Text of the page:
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April 5, 2007
Economic Scene

Why That Hoodie Your Son Wears Isnít Trademarked


The growth of the Internet has created significant challenges for intellectual property law. Virtually every day there is another story about online copyright infringement of some form or another. Music, photos, film, video, books — all the content-producing industries are being shaken up.

The legal motivation for patents and copyright is written into the United States Constitution: to promote the progress of science and useful arts. By granting innovators an exclusive right to their writings and discoveries, Congress provided a strong incentive to engage in innovation. As Abraham Lincoln put it, the patent system added “the fuel of interest to the fire of genius.”

But intellectual property law is not the only way to provide such incentives. Ideas, for example, cannot be patented. Yet university professors churn out hundreds of thousands of publications each year that are full of ideas, both good and bad. The social norms in academia, among them citation requirements and plagiarism taboos, seem to work pretty well.

Another industry that seems to get along well without intellectual property protection is the fashion industry. Brand names and logos are protected by trademark, but the design of clothing is generally not protected in the United States.

Recently, two law professors, Kal Raustiala of the University of California, Los Angeles, and Chris Sprigman of the University of Virginia, wrote a fascinating paper that outlines the workings of the fashion industry and how it manages to function without much intellectual property protection.

At one time, the fashion industry did have a self-imposed system of intellectual property protection. In the 1930s, the Fashion Originators’ Guild prohibited copying among its members and urged retailers not to sell items from those who copied other designs. The guild was reasonably successful in these efforts. But in 1941, the Supreme Court held that its practices violated antitrust laws, and since then the fashion industry in the United States has had no intellectual property protection for designs.

A result has been that “piracy” of designs is common in the fashion industry. Designers constantly experiment with new shapes and colors. If a particular style catches on, it is quickly copied. Skinny jeans have been fashionable for the last few years, but there are signs that the trends are now moving toward straight-leg designs. If the tide changes, pretty soon everybody will be selling straight-leg jeans.

According to Mr. Raustiala and Mr. Sprigman, the fashion industry can survive without intellectual property protection because of two interacting factors that they refer to as “induced obsolescence” and “anchoring.”

The first factor means that clothes become unfashionable before they wear out, so trendy people have to keep buying new clothes every year. When you are wearing the same thing as your cool friends, that’s great. But when you start seeing that style on decidedly uncool people, it’s time for something new — which the fashion industry is happy to provide.

But how do the fashionable decide what the next big thing is? Or perhaps more to the point: how does the fashion industry convey to their consumers what they should be wearing? How does the industry “anchor” the consumers in this season’s fashions? This is where copying comes in. If all the designers are showing baby doll dresses in the spring of 2006, then there’s a good chance that is what everybody will be wearing by the summer of 2006.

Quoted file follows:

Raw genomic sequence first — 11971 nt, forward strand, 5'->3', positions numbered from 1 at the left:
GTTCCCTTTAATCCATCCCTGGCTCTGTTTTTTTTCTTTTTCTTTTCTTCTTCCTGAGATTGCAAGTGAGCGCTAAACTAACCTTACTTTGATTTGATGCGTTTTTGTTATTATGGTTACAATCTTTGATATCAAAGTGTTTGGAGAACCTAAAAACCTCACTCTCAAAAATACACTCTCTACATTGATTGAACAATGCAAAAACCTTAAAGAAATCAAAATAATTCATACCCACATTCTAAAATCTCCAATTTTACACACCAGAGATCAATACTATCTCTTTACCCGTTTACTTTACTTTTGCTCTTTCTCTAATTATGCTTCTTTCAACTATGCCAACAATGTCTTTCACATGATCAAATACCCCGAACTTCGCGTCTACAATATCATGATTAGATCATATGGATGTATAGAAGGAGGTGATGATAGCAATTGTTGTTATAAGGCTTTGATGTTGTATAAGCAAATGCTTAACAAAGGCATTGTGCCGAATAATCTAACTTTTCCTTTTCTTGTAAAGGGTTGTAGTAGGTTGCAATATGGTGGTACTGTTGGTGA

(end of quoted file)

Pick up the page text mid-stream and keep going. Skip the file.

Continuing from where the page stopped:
Mr. Raustiala and Mr. Sprigman argue that the lack of intellectual property protection actually promotes the functioning of the industry. If the extension of copyright to fashion prevented clothes manufacturers from copying each other, the industry would be ceding a major role to the lawyers and become much less creative. We’d see the same thing year after year. In other words, women’s fashion would look much more like men’s fashions — boring, boring, boring.

Since I have the same fashion sense that most economists have — that is, none whatsoever — I cannot attest to the accuracy of the law professors’ description of the fashion industry. But it is consistent with other examples of what happens when there is no intellectual property protection.

The United States did not protect copyrights of foreign authors until 1891, since it was just too tempting to ride free on the production of those great 19th-century British authors. Clipper ships used to carry copies of Charles Dickens’s latest book to America, where it was quickly rushed into print by dozens of printers and sold for next to nothing.

Critics complained that these hastily produced books were poorly printed and cheaply manufactured. That may have been bad for books, but it is not such a big deal for that cheap, but fashionable hoodie sweatshirt your teenage son bought a few months ago, since he isn’t going to wear it next season anyway.

The United States started recognizing international copyright in 1891 partly to protect American writers from cheap foreign competition like the Dickens volumes. This was almost certainly the right thing to do, particularly since copyrights held by Americans received reciprocal recognition abroad.

But not every industry necessarily benefits from strong intellectual property protection. In some cases, it appears that lack of protection can lead to a more vibrant and dynamic industry.

Hal R. Varian is a professor of business, economics and information management at the University of California, Berkeley.